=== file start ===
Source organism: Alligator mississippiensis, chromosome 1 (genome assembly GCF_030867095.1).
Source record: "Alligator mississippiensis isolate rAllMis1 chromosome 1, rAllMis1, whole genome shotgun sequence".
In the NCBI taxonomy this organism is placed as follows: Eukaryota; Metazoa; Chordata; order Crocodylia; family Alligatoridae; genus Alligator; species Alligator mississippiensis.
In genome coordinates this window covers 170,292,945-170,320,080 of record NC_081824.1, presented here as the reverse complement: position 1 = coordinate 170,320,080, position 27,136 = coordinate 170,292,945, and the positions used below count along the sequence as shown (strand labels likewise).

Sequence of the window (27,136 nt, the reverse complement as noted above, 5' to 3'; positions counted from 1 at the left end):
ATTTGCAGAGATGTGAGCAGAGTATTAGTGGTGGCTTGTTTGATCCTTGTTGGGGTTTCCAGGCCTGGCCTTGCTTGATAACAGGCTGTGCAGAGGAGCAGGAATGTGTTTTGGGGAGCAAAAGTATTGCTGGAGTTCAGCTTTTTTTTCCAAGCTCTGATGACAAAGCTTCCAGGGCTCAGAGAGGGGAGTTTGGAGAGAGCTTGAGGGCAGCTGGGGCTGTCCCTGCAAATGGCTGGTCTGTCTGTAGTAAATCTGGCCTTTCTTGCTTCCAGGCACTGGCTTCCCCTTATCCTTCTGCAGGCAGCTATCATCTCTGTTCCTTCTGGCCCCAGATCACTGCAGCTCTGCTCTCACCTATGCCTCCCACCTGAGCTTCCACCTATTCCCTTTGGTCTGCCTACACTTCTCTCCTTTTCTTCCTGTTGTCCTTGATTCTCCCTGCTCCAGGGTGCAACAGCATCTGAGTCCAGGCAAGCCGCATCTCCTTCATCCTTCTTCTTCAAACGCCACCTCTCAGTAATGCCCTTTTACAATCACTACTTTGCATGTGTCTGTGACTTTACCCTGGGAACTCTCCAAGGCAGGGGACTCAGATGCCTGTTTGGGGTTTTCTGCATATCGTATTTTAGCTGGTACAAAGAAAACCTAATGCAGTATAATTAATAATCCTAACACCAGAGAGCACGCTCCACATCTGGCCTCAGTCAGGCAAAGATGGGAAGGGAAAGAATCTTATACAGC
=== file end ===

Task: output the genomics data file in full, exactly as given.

Source organism: Alligator mississippiensis, chromosome 1 (genome assembly GCF_030867095.1).
Source record: "Alligator mississippiensis isolate rAllMis1 chromosome 1, rAllMis1, whole genome shotgun sequence".
In the NCBI taxonomy this organism is placed as follows: Eukaryota; Metazoa; Chordata; order Crocodylia; family Alligatoridae; genus Alligator; species Alligator mississippiensis.
In genome coordinates this window covers 170,292,945-170,320,080 of record NC_081824.1, presented here as the reverse complement: position 1 = coordinate 170,320,080, position 27,136 = coordinate 170,292,945, and the positions used below count along the sequence as shown (strand labels likewise).

Sequence of the window (27,136 nt, the reverse complement as noted above, 5' to 3'; positions counted from 1 at the left end):
ATTTGCAGAGATGTGAGCAGAGTATTAGTGGTGGCTTGTTTGATCCTTGTTGGGGTTTCCAGGCCTGGCCTTGCTTGATAACAGGCTGTGCAGAGGAGCAGGAATGTGTTTTGGGGAGCAAAAGTATTGCTGGAGTTCAGCTTTTTTTTCCAAGCTCTGATGACAAAGCTTCCAGGGCTCAGAGAGGGGAGTTTGGAGAGAGCTTGAGGGCAGCTGGGGCTGTCCCTGCAAATGGCTGGTCTGTCTGTAGTAAATCTGGCCTTTCTTGCTTCCAGGCACTGGCTTCCCCTTATCCTTCTGCAGGCAGCTATCATCTCTGTTCCTTCTGGCCCCAGATCACTGCAGCTCTGCTCTCACCTATGCCTCCCACCTGAGCTTCCACCTATTCCCTTTGGTCTGCCTACACTTCTCTCCTTTTCTTCCTGTTGTCCTTGATTCTCCCTGCTCCAGGGTGCAACAGCATCTGAGTCCAGGCAAGCCGCATCTCCTTCATCCTTCTTCTTCAAACGCCACCTCTCAGTAATGCCCTTTTACAATCACTACTTTGCATGTGTCTGTGACTTTACCCTGGGAACTCTCCAAGGCAGGGGACTCAGATGCCTGTTTGGGGTTTTCTGCATATCGTATTTTAGCTGGTACAAAGAAAACCTAATGCAGTATAATTAATAATCCTAACACCAGAGAGCACGCTCCACATCTGGCCTCAGTCAGGCAAAGATGGGAAGGGAAAGAATCTTATACAGC